Red Hat Renames JBoss Application Server to WildFly, Opens Up Commercial AS Binaries to All
Leading Linux vendor Red Hat has announced at JUDCon Brazil that JBoss Application Server is being renamed WildFly, said to represent JBoss AS's "extremely agile, lightweight, untamed and truly free" nature. Mailing lists, domains and other elements bearing the name JBoss AS are currently being renamed.
The new name was chosen via a public vote in 2012, with members of the JBoss community asked to choose from five options selected from more than 2,000 submitted by the public. The alternatives were BaseJump (which ended up in 2nd place), jBeret (which was 3rd), Petasos, and Jocron.
According to the press release "WildFly represents both a brand refresh for the project and a renewal of its vision to drive the next generation of application server technologies".
In a separate announcement detailed by JBoss technical director Mark Little, Red Hat have started to make the binaries for their Enterprise Application Platform available for developers to download under an LPGL license for free.
...from the point where we start to productise the community project (e.g., AS7.1) we will release all product builds that we create as a result of this process into the community (e.g., EAP 6.0 Alpha 1, which is based on AS 7.1) so that all developers within our communities or with our customers can take advantage of them immediately. There will be no other community binaries for that major release of the community project after that point because the product builds are effectively a superset and we hope more beneficial to most developers. Of course community builds of the next major revision of the project will happen in parallel so you'll be able to contribute to and track those separately, so it's not a case of replacing community with product-only binaries. We're also changing the download processes and license for EAP so that it is as easy for developers to get hold of these bits as it is to get the community binaries. The net result is that everyone gets to experience the product whether or not they buy a full subscription with support.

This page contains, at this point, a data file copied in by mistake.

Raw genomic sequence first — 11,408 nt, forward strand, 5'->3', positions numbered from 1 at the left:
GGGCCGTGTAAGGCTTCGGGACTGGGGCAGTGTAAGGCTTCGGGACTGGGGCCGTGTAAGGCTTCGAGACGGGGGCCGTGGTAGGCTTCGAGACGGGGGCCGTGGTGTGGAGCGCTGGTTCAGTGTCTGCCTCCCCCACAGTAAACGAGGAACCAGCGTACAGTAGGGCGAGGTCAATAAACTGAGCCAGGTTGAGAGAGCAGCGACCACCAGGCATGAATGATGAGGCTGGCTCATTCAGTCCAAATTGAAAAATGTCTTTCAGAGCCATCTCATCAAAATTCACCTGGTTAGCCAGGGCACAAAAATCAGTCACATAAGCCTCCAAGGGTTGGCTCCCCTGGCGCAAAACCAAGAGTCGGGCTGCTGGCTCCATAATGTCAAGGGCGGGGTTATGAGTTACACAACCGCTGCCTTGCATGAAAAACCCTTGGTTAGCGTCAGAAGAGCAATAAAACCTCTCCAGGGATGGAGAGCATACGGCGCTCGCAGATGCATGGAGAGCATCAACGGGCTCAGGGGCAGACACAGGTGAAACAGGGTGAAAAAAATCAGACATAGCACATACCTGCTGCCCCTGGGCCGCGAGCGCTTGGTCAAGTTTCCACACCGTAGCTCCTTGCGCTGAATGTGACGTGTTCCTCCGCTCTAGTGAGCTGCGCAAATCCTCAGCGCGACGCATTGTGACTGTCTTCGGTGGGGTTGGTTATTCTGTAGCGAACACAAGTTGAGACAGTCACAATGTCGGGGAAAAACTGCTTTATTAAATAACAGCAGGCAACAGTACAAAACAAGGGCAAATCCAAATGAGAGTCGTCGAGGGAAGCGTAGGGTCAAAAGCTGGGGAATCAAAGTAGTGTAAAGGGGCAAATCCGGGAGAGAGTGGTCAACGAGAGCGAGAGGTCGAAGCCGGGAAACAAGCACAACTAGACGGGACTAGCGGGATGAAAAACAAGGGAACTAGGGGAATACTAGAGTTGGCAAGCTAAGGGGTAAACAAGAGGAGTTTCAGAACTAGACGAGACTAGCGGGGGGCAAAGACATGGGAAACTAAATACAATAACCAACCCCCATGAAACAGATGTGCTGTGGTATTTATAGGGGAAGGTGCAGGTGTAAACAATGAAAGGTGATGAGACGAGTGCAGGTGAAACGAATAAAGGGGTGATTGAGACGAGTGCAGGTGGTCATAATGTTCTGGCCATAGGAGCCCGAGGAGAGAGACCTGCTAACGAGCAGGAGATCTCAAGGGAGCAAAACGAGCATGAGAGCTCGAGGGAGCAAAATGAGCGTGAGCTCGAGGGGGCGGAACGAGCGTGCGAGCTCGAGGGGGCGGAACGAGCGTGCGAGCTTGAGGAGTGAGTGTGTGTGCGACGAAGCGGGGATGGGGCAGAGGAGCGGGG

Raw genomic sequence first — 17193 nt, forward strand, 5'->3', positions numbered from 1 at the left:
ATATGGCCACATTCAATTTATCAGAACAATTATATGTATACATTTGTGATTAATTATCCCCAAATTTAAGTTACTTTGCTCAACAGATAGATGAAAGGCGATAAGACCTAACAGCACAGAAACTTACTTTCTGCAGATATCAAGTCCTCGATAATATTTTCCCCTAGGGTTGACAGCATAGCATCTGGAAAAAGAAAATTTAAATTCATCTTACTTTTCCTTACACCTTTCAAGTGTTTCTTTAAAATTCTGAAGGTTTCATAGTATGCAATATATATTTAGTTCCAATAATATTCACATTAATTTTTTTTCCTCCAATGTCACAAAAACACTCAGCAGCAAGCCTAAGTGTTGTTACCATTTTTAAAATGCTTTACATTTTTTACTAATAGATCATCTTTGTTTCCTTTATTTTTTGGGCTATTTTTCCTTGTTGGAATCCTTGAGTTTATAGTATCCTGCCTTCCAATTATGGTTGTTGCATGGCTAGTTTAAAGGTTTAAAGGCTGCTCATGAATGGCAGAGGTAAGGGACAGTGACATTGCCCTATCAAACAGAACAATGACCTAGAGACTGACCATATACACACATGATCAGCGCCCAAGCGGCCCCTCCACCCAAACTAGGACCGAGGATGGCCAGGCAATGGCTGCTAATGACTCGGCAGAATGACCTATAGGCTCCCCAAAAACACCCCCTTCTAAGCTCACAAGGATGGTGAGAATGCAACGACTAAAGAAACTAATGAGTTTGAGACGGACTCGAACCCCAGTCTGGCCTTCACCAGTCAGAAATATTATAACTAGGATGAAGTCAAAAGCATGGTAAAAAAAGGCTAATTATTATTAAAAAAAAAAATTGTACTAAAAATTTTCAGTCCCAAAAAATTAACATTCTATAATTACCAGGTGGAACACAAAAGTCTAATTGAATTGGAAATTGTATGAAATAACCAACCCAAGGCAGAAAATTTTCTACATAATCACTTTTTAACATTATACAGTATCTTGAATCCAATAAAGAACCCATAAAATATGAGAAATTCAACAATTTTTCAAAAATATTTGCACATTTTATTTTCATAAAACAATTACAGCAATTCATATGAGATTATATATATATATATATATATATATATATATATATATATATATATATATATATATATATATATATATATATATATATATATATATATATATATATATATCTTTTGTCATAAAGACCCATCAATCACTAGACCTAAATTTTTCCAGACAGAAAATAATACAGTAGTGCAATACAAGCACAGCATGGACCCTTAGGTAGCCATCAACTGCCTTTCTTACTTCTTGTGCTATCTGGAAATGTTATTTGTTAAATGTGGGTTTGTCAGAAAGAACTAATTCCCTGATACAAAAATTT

The JBoss FAQ page says that there are no restrictions on how developers can use the binary, but strongly advise not using it in production without a contract with JBoss. Little suggested to InfoQ that he wasn't too concerned however - "That happens today and has happened since JBoss was started last decade. In fact it's what happens to all open source projects," he told us.
The new WildFly FAQ suggests that other than the name change not much else will change, at least in the short term. WildFly will continue to be a free download, and the WildFly open source project will remain the upstream project for Red Hat's commercial JBoss Enterprise Application Platform. WildFly even adopts JBoss AS's version numbering.
Whilst Mark Little hints at "a lot of other announcements over the coming months around WildFly" he didn't give much else away when we contacted him. We do know however that the first iteration of the project, WildFly 8, will be focussed on earning certification of the forthcoming Java EE 7 specification which is now expected to be released on May 13th.
Java EE 7 was originally planned for release at the end of last year, but suffered delays and cuts with both the headline cloud features and long-overdue caching API delayed to a future release. That said, it still comprises a number of welcome additions including Message Service 2.0, Batch Applications for the Java Platform, a Java API for JSON processing, a WebSocket API, and JAX-RS 2.0, as well as a minor update to the Bean Validation Specification.
Ruslan Meshenberg Sep 21, 2014